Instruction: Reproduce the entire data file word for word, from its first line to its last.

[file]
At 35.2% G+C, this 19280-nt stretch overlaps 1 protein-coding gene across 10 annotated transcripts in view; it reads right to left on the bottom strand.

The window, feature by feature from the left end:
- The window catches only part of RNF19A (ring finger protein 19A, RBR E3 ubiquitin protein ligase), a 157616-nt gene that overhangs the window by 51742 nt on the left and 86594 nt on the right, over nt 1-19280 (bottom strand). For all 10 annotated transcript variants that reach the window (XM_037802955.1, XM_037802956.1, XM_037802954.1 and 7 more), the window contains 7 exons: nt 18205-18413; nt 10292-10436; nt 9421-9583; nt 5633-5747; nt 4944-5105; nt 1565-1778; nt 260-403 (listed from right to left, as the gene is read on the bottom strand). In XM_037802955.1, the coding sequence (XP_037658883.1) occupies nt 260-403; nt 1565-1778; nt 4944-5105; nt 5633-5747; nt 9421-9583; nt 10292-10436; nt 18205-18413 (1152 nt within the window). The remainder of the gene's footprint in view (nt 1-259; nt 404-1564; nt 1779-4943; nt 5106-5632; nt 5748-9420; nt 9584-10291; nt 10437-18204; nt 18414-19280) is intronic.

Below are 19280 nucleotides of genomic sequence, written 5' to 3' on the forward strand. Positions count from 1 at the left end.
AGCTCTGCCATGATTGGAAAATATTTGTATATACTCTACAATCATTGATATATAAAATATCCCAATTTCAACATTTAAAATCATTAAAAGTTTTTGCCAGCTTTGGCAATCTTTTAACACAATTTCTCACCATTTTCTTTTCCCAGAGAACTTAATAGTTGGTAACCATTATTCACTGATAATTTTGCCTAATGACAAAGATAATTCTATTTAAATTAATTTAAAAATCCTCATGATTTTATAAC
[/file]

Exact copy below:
At 35.2% G+C, this 19280-nt stretch overlaps 1 protein-coding gene across 10 annotated transcripts in view; it reads right to left on the bottom strand.

The window, feature by feature from the left end:
- The window catches only part of RNF19A (ring finger protein 19A, RBR E3 ubiquitin protein ligase), a 157616-nt gene that overhangs the window by 51742 nt on the left and 86594 nt on the right, over nt 1-19280 (bottom strand). For all 10 annotated transcript variants that reach the window (XM_037802955.1, XM_037802956.1, XM_037802954.1 and 7 more), the window contains 7 exons: nt 18205-18413; nt 10292-10436; nt 9421-9583; nt 5633-5747; nt 4944-5105; nt 1565-1778; nt 260-403 (listed from right to left, as the gene is read on the bottom strand). In XM_037802955.1, the coding sequence (XP_037658883.1) occupies nt 260-403; nt 1565-1778; nt 4944-5105; nt 5633-5747; nt 9421-9583; nt 10292-10436; nt 18205-18413 (1152 nt within the window). The remainder of the gene's footprint in view (nt 1-259; nt 404-1564; nt 1779-4943; nt 5106-5632; nt 5748-9420; nt 9584-10291; nt 10437-18204; nt 18414-19280) is intronic.

Below are 19280 nucleotides of genomic sequence, written 5' to 3' on the forward strand. Positions count from 1 at the left end.
AGCTCTGCCATGATTGGAAAATATTTGTATATACTCTACAATCATTGATATATAAAATATCCCAATTTCAACATTTAAAATCATTAAAAGTTTTTGCCAGCTTTGGCAATCTTTTAACACAATTTCTCACCATTTTCTTTTCCCAGAGAACTTAATAGTTGGTAACCATTATTCACTGATAATTTTGCCTAATGACAAAGATAATTCTATTTAAATTAATTTAAAAATCCTCATGATTTTATAAC